Use of this information is subject to copyright laws and may require the permission of the owner of the information, as described in the ECHA Legal Notice.
EC number: 215-691-6
CAS number: 1344-28-1
TABLE 4. Biomass and
Growth Inhibition of Green Algae (Selenastrum capricornutum)
After 96 hr of Exposure to Various Concentrations of Al3+.
Al3+ Concentration (mg/L)
Total Measured 1
Mean Corrected Algal Biomass (mg) (± SD)
5.12 ± 0.67
3.48 ± 0.42
1.20 ± 0.26
1.87 ± 0.21
2.35 ± 1.01A
1.73 ± 0.32
5.08 ± 0.25
3.07 ± 0.45
1.10 ± 0.20
0.33 ± 0.06
1.38 ± 0.06
1.23 ± 0.15
1- Total measured Al
is the initial amount present in the water column prior to pH adjustment
and the start of the test. No precipitate was observed.
Median and standard deviation from the median.
Table 1. P.subcapitata 72 -h Al growth inhibition test results expressed
as biomass with OECD medium at different conditions of pH
(6, 7 and 8), Hardness (24.3, 60 and 120 mg/L as CaCO3) and DOC (0, 2, 4
EC50values based on biomass
Mean Dissolved Al (μg/L)
Mean Monomeric Al (μg/L)
Table 2. P. subcapitata 72-h Al growth inhibition test results expressed
as growth rate with OECD medium at pH 6 and different conditions of
Hardness (24.3, 60 and 120 mg/L as CaCO3) and DOC (0, 2, 4 mg/L).
EC50values based on growth rate
large number of metals is present in aquatic ecosystems, often occurring
simultaneously, however, the isolated toxicity of them are better well
known than their mixtures. Based on that, for the first
time we aimed to test the effects of zinc (Zn) and aluminum (Al)
mixtures to the microalgae Raphidocelis
Regarding isolated toxicity, the 96 h IC50 of
Zn and Al based on specific
growth rates occurred, respectively, at 0.40 and 27.40 mM,
thus Zn was z70-fold
more toxic than Al. Both Zn and Al altered the cell size and complexity
the highest concentrations, although only during Zn exposure was the
chlorophyll a fluorescence
diminished. Microalgae exposed to Al produced more ROS than during Zn
exposure. Moreover, algae produced less ROS at the highest Zn
concentration than in the lower concentrations. According to species
sensitivity curves (SSD), R.
the most sensitive organism to Zn and one of the most sensitive to Al.
With respect to mixture toxicity tests, there were significant
deviations for both CA (concentration addition) and IA (independent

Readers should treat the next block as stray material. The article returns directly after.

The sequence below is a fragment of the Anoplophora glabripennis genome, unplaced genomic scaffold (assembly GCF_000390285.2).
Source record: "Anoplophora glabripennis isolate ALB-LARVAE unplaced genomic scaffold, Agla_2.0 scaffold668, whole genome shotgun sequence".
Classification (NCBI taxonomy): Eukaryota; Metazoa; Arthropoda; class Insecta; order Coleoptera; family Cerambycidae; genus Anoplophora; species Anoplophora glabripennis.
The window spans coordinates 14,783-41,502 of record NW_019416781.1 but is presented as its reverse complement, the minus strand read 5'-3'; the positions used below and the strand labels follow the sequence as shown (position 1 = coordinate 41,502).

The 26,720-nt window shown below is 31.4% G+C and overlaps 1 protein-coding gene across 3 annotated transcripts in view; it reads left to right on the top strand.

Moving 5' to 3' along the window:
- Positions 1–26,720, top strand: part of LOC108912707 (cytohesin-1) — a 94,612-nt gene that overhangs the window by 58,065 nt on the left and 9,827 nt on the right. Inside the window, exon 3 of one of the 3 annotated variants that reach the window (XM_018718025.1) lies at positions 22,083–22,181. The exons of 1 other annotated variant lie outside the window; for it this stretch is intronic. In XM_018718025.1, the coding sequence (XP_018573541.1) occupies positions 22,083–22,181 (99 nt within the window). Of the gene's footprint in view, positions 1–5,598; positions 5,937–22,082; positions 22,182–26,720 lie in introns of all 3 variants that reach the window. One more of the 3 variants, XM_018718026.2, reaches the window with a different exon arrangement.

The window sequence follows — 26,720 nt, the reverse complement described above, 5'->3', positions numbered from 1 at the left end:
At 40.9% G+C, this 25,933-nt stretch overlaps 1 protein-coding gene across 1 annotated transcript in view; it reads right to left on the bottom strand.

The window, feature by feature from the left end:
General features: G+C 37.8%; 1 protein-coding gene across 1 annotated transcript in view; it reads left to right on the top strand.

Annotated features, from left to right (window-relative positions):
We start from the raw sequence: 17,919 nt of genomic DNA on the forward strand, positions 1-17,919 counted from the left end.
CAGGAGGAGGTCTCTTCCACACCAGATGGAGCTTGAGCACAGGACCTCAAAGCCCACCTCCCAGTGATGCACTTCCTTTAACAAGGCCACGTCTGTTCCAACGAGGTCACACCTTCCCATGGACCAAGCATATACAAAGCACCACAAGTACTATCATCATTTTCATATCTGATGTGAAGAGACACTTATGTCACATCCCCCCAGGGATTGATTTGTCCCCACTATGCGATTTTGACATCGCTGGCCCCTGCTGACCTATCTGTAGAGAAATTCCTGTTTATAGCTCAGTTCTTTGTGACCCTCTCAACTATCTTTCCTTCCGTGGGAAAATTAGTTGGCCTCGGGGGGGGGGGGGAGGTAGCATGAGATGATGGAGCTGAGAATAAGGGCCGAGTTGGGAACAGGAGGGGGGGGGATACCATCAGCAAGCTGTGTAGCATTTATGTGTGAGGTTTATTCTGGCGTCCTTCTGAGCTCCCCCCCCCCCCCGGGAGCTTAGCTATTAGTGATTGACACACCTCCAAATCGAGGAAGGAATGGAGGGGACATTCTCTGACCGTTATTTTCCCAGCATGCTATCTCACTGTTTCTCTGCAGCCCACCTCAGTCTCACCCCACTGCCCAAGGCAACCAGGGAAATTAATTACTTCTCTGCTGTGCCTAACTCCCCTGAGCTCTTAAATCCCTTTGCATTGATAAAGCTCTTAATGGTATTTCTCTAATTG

action) models, although data best fitted
the CA model and DL (dose level-dependence) deviation, in which metals
showed synergic effects at low concentrations and antagonist effects at
aluminium contamination can lead to high concentrations in coastal
waters, which have the potential for adverse effects on aquatic
organisms. This research investigated the toxicity of 72-h exposures of
aluminium to three marine diatoms (Ceratoneis
closterium (formerly Nitzschia
polymorphus and Phaeodactylum
by measuring population growth rate inhibition and cell membrane damage
(SYTOX Green) as endpoints. Toxicity was correlated to the time-averaged
concentrations of different aluminium size-fractions, operationally
defined as <0.025 m
filtered, <0.45 m
filtered (dissolved) and unfiltered (total) present in solution over the
72-h bioassay. The chronic population growth rate inhibition after
aluminium exposure varied between diatom species. C.
the most sensitive species (10% inhibition of growth rate (72-h IC10) of
80 (55–100) g
Al/L (95% confidence limits)) while M.
Al/L) and P.
Al/L) were less sensitive (based on measured total aluminium). Dissolved
aluminium was the primary contributor to toxicity in C.
while a combination of dissolved and precip- itated aluminium forms
contributed to toxicity in M.
contrast, aluminium toxicity to the most tolerant diatom P.
due predominantly to precipitated aluminium. Preliminary investigations
revealed the sensitivity of C.
closterium and M.
aluminium was influenced by initial cell density with aluminium toxicity
significantly (p <
0.05) increasing with initial cell density from 103 to
No effects on plasma membrane permeability were observed for any of the
three diatoms suggesting that mechanisms of aluminium toxicity to
diatoms do not involve compromis- ing the plasma membrane. These results
indicate that marine diatoms have a broad range in sensitivity to
aluminium with toxic mechanisms related to both dissolved and
Table 2. Calculated endpoints in the algal growth inhibition test (mean
values of replicates).
Concentration (% of T/D solution)
Concentration of Al (µg/L)
Growth rate (µ) d-1
% of control
Area under growth curve
Information on the ecotoxicity of aluminium towards algae is